Last week two commuters started up their cars in the parking lot of the ACE train stgation in Lathrop after returning from work and discovered the startling sound of the engine bypassing the exhaust system.
Both were missing the catalytic converters, which Lathrop Police say can be taken by motivated thieves with the right tools in just a matter of seconds.
While video surveillance has given detectives solid leads as to who might have snatched the exhaust components – certain models contain trace elements of precious metals, which can be extracted and amass real value with enough of the converters – officials are warning people who leave their car parked in the same location for an extended period of time to take as many precautions as possible to avoid being victimized.
“There may be some aftermarket things that people can look into adding to their vehicles that make it more difficult, but these guys choose cars that they know are going to be there for a while and they have the tools to do the job,” said Lathrop Police Chief Ryan Biedermann, who added that crimes like these typically come in waves. “A few years ago we worked to establish rules with the recyclers throughout the county about how these can be processed when they’re brought in – people have to show ID, and if somebody comes with more than one in a short period they have to report it – but those aren’t always followed.
“It’s something that we’re going to have to keep an eye on.”
Because of the relative ease at which they can removed, thieves tend to target certain Japanese import models – Toyota and Honda vehicles are near the top of the list for catalytic converter theft – and a well-equipped thief can make off with the unit in less than a minute.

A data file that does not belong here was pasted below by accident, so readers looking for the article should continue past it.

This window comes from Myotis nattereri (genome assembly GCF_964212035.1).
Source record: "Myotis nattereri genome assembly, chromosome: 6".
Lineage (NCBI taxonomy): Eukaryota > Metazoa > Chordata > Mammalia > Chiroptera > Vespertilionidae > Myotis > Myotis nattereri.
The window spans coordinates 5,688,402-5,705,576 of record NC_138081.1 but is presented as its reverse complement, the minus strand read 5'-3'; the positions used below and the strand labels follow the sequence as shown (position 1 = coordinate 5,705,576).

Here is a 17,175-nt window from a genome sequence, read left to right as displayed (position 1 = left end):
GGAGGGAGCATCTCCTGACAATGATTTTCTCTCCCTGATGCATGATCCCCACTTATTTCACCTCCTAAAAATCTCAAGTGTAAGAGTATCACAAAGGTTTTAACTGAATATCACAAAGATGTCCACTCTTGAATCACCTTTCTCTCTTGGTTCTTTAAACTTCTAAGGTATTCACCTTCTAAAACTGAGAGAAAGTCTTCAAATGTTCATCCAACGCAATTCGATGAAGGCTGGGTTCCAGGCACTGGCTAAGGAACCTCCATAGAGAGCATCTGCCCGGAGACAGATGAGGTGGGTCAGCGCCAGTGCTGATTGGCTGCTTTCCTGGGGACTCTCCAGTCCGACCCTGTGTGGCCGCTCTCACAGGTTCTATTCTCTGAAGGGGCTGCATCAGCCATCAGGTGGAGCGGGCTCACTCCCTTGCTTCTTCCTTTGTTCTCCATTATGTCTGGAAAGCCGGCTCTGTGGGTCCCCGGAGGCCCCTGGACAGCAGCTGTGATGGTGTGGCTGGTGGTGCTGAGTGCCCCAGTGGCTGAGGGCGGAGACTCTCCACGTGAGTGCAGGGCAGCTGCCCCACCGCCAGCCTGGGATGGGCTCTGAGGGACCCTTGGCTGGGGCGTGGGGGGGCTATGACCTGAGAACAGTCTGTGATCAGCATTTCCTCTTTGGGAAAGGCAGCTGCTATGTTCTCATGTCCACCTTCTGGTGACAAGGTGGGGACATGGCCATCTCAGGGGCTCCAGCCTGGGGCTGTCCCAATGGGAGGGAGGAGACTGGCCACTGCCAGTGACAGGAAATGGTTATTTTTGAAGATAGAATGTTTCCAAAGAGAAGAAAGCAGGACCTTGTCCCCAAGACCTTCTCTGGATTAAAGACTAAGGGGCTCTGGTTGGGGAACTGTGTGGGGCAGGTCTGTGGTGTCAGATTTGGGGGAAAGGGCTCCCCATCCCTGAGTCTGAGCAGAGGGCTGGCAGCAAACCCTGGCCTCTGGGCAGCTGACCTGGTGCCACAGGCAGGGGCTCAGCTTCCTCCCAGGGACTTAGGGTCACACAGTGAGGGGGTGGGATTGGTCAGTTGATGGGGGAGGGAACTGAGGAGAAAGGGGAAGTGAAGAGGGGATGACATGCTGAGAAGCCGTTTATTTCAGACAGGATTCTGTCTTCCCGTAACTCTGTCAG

Biedermann said he recommends that people choose long-term locations that are monitored either by surveillance cameras or routine patrols as a way to protect your vehicle and its catalytic converter – which can cost more than $1,000 to replace if stolen.
But while Lathrop has been hit with a number of catalytic converter thefts in the last month, so far it has been spared by the rash of recent wheel thefts that have left residents in neighboring communities fuming after coming out to find their vehicles up on blocks.
Biedermann said after a spike in those crimes in 2018, Lathrop increased its routine patrols through neighbors as a deterrent and saw the number of reported crimes drop and remain down ever since.
What makes the crime even more frustrating for residents, he said, is that thieves often have the tools necessary to remove even wheel locks and don’t care about damaging the other components of the car since the wheels are the only thing they’re going for.
“We recommend that people park their cars in their driveway and have a motion light or something that makes it harder to remain undetected, and possibly even add surveillance cameras,” he said. “Fortunately, we haven’t very many of those calls recently while other cities have seen quite a few, and we want to continue to remain a presence to let thieves know that we’re out and we’re looking for them.”
To contact reporter Jason Campbell email firstname.lastname@example.org or call 209.249.3544.